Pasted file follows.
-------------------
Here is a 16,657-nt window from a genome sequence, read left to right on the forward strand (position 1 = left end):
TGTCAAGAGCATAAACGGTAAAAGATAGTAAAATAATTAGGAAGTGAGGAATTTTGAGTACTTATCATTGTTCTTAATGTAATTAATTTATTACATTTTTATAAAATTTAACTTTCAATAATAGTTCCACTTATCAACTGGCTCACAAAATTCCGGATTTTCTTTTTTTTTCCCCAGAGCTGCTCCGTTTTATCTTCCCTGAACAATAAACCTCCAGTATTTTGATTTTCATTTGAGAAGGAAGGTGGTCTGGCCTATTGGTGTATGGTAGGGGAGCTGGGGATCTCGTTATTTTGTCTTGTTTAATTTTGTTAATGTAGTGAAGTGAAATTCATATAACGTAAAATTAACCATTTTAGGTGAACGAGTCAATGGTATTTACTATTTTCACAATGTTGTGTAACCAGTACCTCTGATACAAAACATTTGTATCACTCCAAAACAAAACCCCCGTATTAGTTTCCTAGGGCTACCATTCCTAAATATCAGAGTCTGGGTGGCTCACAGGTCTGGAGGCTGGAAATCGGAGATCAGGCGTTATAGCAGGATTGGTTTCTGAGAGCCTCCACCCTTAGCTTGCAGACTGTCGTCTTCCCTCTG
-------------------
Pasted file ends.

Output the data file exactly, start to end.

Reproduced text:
Here is a 16,657-nt window from a genome sequence, read left to right on the forward strand (position 1 = left end):
TGTCAAGAGCATAAACGGTAAAAGATAGTAAAATAATTAGGAAGTGAGGAATTTTGAGTACTTATCATTGTTCTTAATGTAATTAATTTATTACATTTTTATAAAATTTAACTTTCAATAATAGTTCCACTTATCAACTGGCTCACAAAATTCCGGATTTTCTTTTTTTTTCCCCAGAGCTGCTCCGTTTTATCTTCCCTGAACAATAAACCTCCAGTATTTTGATTTTCATTTGAGAAGGAAGGTGGTCTGGCCTATTGGTGTATGGTAGGGGAGCTGGGGATCTCGTTATTTTGTCTTGTTTAATTTTGTTAATGTAGTGAAGTGAAATTCATATAACGTAAAATTAACCATTTTAGGTGAACGAGTCAATGGTATTTACTATTTTCACAATGTTGTGTAACCAGTACCTCTGATACAAAACATTTGTATCACTCCAAAACAAAACCCCCGTATTAGTTTCCTAGGGCTACCATTCCTAAATATCAGAGTCTGGGTGGCTCACAGGTCTGGAGGCTGGAAATCGGAGATCAGGCGTTATAGCAGGATTGGTTTCTGAGAGCCTCCACCCTTAGCTTGCAGACTGTCGTCTTCCCTCTG